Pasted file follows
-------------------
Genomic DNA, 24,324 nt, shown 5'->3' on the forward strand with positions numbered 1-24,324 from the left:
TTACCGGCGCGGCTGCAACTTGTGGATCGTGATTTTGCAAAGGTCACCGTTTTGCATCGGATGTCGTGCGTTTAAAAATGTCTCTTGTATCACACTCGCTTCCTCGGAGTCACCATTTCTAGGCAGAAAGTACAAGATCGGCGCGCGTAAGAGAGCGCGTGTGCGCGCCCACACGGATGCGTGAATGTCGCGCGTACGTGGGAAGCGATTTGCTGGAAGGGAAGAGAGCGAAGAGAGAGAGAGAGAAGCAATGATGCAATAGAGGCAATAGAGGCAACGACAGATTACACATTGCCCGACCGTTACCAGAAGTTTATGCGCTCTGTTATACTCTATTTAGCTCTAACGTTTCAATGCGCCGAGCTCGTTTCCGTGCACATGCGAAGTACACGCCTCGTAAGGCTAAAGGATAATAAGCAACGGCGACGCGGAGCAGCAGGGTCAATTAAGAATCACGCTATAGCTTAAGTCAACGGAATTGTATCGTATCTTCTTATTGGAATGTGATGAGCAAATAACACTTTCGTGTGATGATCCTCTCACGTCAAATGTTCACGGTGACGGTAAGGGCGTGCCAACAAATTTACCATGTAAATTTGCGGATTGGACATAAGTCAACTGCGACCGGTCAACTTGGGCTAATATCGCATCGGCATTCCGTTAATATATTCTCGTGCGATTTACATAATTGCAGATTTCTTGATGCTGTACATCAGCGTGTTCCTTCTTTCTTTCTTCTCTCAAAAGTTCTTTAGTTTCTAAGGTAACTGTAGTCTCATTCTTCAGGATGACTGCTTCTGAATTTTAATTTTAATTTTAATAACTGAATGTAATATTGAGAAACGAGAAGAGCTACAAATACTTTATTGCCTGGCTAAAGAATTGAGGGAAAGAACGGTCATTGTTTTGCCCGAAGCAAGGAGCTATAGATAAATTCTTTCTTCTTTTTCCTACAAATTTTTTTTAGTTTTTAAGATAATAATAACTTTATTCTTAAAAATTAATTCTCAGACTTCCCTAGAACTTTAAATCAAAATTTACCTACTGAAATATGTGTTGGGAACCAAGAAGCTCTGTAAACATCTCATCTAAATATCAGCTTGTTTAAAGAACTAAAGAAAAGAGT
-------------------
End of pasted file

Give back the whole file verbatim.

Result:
Genomic DNA, 24,324 nt, shown 5'->3' on the forward strand with positions numbered 1-24,324 from the left:
TTACCGGCGCGGCTGCAACTTGTGGATCGTGATTTTGCAAAGGTCACCGTTTTGCATCGGATGTCGTGCGTTTAAAAATGTCTCTTGTATCACACTCGCTTCCTCGGAGTCACCATTTCTAGGCAGAAAGTACAAGATCGGCGCGCGTAAGAGAGCGCGTGTGCGCGCCCACACGGATGCGTGAATGTCGCGCGTACGTGGGAAGCGATTTGCTGGAAGGGAAGAGAGCGAAGAGAGAGAGAGAGAAGCAATGATGCAATAGAGGCAATAGAGGCAACGACAGATTACACATTGCCCGACCGTTACCAGAAGTTTATGCGCTCTGTTATACTCTATTTAGCTCTAACGTTTCAATGCGCCGAGCTCGTTTCCGTGCACATGCGAAGTACACGCCTCGTAAGGCTAAAGGATAATAAGCAACGGCGACGCGGAGCAGCAGGGTCAATTAAGAATCACGCTATAGCTTAAGTCAACGGAATTGTATCGTATCTTCTTATTGGAATGTGATGAGCAAATAACACTTTCGTGTGATGATCCTCTCACGTCAAATGTTCACGGTGACGGTAAGGGCGTGCCAACAAATTTACCATGTAAATTTGCGGATTGGACATAAGTCAACTGCGACCGGTCAACTTGGGCTAATATCGCATCGGCATTCCGTTAATATATTCTCGTGCGATTTACATAATTGCAGATTTCTTGATGCTGTACATCAGCGTGTTCCTTCTTTCTTTCTTCTCTCAAAAGTTCTTTAGTTTCTAAGGTAACTGTAGTCTCATTCTTCAGGATGACTGCTTCTGAATTTTAATTTTAATTTTAATAACTGAATGTAATATTGAGAAACGAGAAGAGCTACAAATACTTTATTGCCTGGCTAAAGAATTGAGGGAAAGAACGGTCATTGTTTTGCCCGAAGCAAGGAGCTATAGATAAATTCTTTCTTCTTTTTCCTACAAATTTTTTTTAGTTTTTAAGATAATAATAACTTTATTCTTAAAAATTAATTCTCAGACTTCCCTAGAACTTTAAATCAAAATTTACCTACTGAAATATGTGTTGGGAACCAAGAAGCTCTGTAAACATCTCATCTAAATATCAGCTTGTTTAAAGAACTAAAGAAAAGAGT